School Readiness

Key Questions Asked:

  • How do I know if my child is ready for school?
  • What developmental areas are important for school?
  • How can I encourage and prepare my child for school?

Differences between child care and school

  • Size and layout of the classroom
  • Fewer teachers to rely on
  • The need to sit at a desk for longer periods
  • Bigger playground and diverse ages of children
  • New rules, routines and procedures
  • Layout of the school i.e. the bathrooms
  • New peer groups
  • Wearing a school uniform

Essential skills necessary for entering school

  • Play cooperatively with peers
  • Follow a 2-3 step direction
  • Work independently
  • Share and take turns
  • Initiate and maintain conversations
  • Listen and concentrate
  • Take care of own belongings
  • Show empathy
  • Be a functional member of a small group
  • Follow rules

Factors determining school readiness

  • Physical factors; Is your child tall or look older than others of the same age
  • Independence; Your child's ability to perform self-help skills unaided
  • Social Maturity; The way your child interacts with peers and other children
  • Development; How proficient your child is in a number of developmental areas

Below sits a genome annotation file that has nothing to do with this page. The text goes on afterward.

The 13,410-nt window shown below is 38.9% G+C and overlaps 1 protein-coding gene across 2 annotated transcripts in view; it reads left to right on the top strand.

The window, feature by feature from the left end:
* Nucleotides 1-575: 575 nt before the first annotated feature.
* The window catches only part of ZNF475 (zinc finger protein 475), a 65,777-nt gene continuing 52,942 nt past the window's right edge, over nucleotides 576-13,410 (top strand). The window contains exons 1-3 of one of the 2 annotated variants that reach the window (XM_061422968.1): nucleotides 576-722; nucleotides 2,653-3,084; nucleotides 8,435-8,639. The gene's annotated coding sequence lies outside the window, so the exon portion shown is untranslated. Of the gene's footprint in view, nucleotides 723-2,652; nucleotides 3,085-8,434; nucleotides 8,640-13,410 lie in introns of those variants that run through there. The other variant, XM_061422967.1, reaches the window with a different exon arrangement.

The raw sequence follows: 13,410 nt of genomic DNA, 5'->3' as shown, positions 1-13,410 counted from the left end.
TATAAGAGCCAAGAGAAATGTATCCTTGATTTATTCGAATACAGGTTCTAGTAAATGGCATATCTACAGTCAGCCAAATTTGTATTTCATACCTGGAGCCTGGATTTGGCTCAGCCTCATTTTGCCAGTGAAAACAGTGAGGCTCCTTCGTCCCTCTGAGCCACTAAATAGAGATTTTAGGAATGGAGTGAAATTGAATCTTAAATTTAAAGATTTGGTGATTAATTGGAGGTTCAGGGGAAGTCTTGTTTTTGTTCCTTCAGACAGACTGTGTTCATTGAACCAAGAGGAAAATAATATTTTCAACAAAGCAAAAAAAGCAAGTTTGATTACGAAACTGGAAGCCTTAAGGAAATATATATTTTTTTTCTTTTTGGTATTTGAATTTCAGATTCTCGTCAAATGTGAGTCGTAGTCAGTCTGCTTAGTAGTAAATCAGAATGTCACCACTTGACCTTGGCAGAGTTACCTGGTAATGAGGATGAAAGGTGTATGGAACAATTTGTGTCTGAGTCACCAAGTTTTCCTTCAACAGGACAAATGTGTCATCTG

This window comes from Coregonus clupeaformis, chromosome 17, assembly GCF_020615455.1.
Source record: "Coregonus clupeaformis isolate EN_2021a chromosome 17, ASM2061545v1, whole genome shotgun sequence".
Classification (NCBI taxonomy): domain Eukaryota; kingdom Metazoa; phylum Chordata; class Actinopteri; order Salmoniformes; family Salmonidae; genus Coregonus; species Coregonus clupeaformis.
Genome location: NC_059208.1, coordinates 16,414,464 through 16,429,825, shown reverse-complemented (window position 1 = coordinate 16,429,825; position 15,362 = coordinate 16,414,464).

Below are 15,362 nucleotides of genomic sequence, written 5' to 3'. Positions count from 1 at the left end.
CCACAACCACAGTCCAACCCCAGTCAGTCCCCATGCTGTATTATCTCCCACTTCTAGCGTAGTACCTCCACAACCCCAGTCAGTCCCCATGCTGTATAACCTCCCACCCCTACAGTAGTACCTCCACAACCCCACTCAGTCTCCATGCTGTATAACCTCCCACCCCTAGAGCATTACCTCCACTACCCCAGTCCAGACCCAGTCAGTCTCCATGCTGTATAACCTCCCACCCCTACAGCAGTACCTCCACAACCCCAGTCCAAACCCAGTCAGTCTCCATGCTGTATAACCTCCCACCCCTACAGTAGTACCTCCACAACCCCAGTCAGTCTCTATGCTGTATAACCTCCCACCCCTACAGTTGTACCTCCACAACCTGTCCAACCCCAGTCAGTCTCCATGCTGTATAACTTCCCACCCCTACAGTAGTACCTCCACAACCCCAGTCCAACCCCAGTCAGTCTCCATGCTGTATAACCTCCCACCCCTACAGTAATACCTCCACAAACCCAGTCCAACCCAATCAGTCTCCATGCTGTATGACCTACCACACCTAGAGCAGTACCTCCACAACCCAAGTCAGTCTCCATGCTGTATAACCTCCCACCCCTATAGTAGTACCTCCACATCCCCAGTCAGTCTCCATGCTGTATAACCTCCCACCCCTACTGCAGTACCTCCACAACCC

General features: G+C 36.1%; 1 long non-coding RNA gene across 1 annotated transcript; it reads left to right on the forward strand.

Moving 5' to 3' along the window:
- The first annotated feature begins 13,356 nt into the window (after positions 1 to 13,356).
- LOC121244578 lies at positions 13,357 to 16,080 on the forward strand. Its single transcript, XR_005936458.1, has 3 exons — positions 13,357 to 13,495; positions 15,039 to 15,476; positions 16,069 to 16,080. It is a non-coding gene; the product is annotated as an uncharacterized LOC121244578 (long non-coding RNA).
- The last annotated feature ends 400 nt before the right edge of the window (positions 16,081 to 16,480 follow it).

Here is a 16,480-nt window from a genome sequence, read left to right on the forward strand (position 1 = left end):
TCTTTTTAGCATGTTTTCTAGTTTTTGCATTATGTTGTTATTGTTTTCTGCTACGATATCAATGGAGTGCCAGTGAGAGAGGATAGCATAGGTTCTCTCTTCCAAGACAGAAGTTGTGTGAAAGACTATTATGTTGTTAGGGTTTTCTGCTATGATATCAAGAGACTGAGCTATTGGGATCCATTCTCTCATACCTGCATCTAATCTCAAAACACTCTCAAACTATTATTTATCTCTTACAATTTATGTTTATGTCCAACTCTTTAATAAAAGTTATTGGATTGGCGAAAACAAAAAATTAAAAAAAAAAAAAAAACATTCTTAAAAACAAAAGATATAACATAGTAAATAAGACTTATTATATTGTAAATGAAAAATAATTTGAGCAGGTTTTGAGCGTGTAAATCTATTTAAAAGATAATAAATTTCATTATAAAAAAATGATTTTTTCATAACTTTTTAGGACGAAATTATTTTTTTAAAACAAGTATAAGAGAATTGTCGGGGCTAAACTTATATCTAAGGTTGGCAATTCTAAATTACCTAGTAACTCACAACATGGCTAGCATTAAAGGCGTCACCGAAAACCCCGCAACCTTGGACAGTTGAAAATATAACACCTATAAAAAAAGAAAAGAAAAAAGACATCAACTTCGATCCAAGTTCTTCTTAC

Indicators your child may not be ready for school

  • Social and emotional insecurity or immaturity
  • Speech or language problems
  • Difficulty in one or more areas of development
  • Problems with attending/concentrating skills or behaviour
  • Unable to manage social situations involving problem solving
  • Being significantly younger than most other children in the class

Seven Developmental areas important for starting school

1. Social: Turn taking, sharing, following rules, listening to group times
2. Emotional: Self confident, shows empathy, separates easily
3. Physical: Run, climb, balance, well coordinated, throw and catch a ball
4. Fine Motor: Draws, uses scissors, uses pincer grip, shows handedness
5. Language: Answer questions, maintains conversation, follow directions
6. Cognitive: Sorts, knows shapes, colours, can count, write own name
7. Self help: Toileting independently, looks after belongings, tidies up

How can you prepare your child for school

  • Talking with your child about school and what it will be like
  • Visiting the school and reflecting on what it was like
  • Reading books about starting school
  • Listening to children's expectations about school
  • Encouraging your child's natural curiosity
  • Making everyday things an exploration of language

Summary

  • Children respond and react differently to starting school
  • They may be ready but it will take time to adjust to the changes
  • It is hard to predict how they will react and cope initially
  • Decisions to hold a child back should not be taken lightly and all areas of development should be considered
  • Support and reassure your child that it will be a happy and positive experience

Child Educational Pyschologist

Child-Educational Pyschologist

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